Realtime. We are looking for a cost efficient, distributed solution suitable to spawn a huge number of concurrent sessions. It is important to mitigate any bottlenecks within the tool and ensure responsiveness of runtime environment. Another aspect of this is real-time streaming and analysis of measurements.
Visualization. The time-series data visualization crisis is well depicted by Mike Bostock. The usage of the proposed visualization technique cubism.js improves readability and the analysis of latencies reported by the tool. We are looking for highly adoptable and customizable visualization, preferably based on D3.
Usability. Being easy to deploy and configure are mandatory requirements for us. We are looking for a zero-config solution, scalable up to dozens of individual nodes hosted in a cloud environment. The tool should offer a sophisticated approach to define workload scenarios. We believe a pure functional language is the best approach to express artificial behaviour.
Two strong candidates were evaluated: Tsung and Locust. They are widely known by the community as load testing frameworks. However, they are not compliant with our needs. Detailed latency analysis and customizable visualization are key features. This was a decision point to develop Typhoon with focuses on latency, visualization, and usability.
The latency challenge has existed since the beginning of distributed computing. Transparent end-to-end communication involves various technologies and communication principles.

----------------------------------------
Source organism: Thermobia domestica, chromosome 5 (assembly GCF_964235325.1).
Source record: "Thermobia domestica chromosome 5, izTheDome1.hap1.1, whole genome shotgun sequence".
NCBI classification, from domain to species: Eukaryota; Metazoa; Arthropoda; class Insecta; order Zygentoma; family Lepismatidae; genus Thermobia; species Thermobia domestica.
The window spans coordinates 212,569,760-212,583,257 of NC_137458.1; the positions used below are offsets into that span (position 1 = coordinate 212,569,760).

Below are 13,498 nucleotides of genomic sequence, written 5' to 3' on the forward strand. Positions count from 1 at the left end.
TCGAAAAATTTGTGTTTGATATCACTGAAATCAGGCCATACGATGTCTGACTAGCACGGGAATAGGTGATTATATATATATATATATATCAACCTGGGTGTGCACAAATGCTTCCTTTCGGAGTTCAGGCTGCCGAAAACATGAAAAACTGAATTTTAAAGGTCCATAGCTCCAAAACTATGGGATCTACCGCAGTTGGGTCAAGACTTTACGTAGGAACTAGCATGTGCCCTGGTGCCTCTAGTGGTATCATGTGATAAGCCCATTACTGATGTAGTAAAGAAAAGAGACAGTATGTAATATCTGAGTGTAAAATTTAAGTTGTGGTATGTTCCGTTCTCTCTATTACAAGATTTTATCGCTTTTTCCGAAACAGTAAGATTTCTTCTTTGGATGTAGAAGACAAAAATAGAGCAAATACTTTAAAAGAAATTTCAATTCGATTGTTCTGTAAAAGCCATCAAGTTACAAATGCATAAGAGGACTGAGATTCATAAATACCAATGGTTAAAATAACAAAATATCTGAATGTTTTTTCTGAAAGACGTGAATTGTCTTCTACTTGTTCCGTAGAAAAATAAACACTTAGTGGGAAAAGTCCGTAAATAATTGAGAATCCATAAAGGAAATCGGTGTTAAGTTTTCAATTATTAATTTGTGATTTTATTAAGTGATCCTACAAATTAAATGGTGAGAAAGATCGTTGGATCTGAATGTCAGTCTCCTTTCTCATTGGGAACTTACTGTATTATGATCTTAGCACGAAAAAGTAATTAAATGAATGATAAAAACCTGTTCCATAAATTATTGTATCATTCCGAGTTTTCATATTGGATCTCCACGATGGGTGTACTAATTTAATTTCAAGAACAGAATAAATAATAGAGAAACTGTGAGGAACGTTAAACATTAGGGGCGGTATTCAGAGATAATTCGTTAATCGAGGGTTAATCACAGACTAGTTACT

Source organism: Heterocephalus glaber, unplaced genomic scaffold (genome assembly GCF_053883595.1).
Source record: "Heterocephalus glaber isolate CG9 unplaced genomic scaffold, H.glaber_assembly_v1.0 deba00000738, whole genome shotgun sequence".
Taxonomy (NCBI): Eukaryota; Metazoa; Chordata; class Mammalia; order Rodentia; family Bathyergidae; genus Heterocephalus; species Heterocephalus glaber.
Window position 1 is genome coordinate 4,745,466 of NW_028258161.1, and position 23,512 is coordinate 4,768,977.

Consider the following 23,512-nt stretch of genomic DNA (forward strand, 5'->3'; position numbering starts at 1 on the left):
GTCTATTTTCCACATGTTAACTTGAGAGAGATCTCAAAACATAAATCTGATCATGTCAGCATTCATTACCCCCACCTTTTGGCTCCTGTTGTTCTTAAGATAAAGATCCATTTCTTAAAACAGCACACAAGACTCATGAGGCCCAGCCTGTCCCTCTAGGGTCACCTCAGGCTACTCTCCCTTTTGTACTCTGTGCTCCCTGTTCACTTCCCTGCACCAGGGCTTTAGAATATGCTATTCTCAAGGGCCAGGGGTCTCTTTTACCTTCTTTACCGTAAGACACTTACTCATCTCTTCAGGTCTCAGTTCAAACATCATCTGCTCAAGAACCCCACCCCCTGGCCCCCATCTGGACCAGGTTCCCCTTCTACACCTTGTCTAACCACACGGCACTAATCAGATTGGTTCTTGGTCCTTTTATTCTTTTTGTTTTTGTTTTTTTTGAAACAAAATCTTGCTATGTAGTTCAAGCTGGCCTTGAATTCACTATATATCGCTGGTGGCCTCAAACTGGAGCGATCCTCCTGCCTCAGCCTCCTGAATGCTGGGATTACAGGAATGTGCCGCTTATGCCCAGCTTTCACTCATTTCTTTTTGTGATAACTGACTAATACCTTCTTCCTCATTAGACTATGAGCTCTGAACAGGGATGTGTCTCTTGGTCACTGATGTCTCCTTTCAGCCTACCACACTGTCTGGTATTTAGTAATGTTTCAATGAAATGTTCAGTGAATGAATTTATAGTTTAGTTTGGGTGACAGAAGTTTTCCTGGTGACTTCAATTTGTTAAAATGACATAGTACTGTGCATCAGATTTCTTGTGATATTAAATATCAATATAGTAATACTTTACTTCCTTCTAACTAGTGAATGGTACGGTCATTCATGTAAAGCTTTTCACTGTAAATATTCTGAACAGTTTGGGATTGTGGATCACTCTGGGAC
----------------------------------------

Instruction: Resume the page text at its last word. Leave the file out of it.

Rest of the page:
Infrastructure. Software architectural decisions should account for the complexity of the underlying network infrastructure. The Internet is not a single network, it is a series of heterogeneous systems composed of backbone networks, infrastructures managed by service providers, and various edge/access networks.
The infrastructure appears as a system that make peers wait. This time consists of network and transmission delays: The network delay is the time when message delivery is requested until that message begins delivery at the remote end; the transmission delay is time from when the message begins delivery until delivery is completed.
Short interactive scenarios such as client-service interaction concern network delay. Typhoon uses round-trip-time to estimate network delay.
Long interactive scenarios involve data transfer, streaming, etc. This interaction concerns network transmission. We are using packet metrics to approximate latency experienced by applications due to infrastructure.